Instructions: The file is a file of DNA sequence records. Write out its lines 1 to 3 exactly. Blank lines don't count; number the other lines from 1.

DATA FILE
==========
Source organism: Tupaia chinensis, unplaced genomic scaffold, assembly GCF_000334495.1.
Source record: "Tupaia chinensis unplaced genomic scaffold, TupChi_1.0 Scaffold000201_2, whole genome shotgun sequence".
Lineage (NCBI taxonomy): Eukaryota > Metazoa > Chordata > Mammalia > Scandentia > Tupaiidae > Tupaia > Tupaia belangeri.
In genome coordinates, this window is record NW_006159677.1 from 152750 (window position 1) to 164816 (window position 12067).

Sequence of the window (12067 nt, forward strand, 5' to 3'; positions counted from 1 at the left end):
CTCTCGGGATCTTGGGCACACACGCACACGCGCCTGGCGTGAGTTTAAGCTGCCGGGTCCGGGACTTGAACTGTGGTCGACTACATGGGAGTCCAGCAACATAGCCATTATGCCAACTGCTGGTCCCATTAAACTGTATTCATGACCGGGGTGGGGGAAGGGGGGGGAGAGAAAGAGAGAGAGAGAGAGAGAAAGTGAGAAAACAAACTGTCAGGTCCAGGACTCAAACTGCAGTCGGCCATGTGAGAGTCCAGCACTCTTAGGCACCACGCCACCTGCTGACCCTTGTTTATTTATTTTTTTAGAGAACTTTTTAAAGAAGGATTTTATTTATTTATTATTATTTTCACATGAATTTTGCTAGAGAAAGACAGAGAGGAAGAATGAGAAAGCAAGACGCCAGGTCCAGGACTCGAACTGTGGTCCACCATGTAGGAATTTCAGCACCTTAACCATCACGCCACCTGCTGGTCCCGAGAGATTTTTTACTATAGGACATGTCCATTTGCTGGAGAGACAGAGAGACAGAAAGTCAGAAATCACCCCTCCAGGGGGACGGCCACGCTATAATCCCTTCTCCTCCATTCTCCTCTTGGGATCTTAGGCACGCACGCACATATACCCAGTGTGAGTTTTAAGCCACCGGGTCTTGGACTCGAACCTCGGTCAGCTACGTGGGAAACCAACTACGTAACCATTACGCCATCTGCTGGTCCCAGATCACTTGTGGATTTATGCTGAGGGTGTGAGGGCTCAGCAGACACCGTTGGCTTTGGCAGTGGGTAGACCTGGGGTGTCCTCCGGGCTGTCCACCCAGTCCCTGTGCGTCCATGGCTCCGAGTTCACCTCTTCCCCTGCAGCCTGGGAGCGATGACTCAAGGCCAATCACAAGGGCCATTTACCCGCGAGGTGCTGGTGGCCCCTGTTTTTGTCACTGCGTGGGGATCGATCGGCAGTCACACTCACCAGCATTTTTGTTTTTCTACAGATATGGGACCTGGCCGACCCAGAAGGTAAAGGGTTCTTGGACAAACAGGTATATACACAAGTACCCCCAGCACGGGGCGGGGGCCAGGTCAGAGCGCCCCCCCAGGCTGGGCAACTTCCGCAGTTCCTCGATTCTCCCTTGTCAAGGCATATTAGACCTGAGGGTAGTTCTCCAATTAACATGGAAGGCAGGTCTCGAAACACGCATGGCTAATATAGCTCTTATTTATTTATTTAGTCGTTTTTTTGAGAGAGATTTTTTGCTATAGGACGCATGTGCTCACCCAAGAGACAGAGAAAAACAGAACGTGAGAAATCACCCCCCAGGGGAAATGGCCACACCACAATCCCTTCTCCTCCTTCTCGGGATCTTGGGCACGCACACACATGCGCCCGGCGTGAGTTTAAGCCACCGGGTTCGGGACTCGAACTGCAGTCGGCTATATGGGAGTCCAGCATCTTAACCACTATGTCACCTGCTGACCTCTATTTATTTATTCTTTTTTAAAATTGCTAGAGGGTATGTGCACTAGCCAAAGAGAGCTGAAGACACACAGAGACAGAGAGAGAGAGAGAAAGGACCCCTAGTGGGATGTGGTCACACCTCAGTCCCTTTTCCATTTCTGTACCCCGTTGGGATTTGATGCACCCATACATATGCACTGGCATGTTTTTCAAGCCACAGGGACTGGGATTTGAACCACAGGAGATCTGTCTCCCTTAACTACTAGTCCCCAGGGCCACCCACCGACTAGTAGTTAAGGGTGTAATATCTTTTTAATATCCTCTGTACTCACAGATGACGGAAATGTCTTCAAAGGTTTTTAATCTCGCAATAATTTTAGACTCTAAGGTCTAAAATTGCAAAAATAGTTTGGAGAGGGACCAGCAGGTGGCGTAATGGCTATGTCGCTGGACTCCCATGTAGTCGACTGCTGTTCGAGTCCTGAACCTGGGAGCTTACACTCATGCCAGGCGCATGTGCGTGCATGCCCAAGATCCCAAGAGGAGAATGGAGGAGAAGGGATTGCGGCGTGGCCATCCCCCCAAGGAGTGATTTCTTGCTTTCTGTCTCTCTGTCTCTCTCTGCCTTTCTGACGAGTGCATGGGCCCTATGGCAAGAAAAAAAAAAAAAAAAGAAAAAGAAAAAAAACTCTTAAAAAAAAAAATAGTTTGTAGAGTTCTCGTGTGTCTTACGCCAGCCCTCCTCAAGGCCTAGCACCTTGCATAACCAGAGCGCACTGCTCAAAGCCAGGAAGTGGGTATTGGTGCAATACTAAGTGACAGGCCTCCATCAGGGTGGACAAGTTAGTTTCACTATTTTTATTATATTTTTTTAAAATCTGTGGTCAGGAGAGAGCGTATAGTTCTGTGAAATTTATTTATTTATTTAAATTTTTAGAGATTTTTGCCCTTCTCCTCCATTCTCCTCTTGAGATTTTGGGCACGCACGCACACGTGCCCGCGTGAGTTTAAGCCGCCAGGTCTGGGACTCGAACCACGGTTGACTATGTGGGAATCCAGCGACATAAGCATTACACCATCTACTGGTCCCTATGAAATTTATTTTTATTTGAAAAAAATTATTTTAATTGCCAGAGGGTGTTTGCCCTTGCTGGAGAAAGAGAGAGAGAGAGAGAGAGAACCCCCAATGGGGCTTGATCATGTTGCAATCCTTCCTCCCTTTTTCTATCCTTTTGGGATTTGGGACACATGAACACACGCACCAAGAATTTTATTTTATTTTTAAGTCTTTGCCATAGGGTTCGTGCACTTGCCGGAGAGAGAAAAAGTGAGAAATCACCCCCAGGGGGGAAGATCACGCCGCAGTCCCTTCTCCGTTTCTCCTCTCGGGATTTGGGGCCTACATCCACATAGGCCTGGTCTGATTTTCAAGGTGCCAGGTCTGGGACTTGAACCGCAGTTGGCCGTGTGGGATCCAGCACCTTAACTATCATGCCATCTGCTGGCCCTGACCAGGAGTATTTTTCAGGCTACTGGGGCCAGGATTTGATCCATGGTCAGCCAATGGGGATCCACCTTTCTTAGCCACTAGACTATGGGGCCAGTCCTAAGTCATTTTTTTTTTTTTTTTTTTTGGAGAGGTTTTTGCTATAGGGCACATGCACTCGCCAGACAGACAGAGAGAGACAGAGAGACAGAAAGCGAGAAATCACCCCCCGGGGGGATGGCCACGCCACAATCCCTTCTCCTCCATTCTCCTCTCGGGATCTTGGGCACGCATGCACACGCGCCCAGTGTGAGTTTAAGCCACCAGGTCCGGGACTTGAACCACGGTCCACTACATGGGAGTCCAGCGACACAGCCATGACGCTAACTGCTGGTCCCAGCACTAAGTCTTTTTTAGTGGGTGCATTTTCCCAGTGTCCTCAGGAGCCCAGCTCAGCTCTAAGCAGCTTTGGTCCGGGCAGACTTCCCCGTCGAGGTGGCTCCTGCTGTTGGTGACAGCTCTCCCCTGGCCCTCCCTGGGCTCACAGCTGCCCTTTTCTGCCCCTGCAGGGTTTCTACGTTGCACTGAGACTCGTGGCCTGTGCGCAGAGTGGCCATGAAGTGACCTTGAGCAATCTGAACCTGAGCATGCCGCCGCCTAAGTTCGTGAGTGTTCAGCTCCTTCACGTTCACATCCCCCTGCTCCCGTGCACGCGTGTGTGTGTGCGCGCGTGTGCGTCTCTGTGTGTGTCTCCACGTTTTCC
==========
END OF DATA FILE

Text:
Source organism: Tupaia chinensis, unplaced genomic scaffold, assembly GCF_000334495.1.
Source record: "Tupaia chinensis unplaced genomic scaffold, TupChi_1.0 Scaffold000201_2, whole genome shotgun sequence".
Lineage (NCBI taxonomy): Eukaryota > Metazoa > Chordata > Mammalia > Scandentia > Tupaiidae > Tupaia > Tupaia belangeri.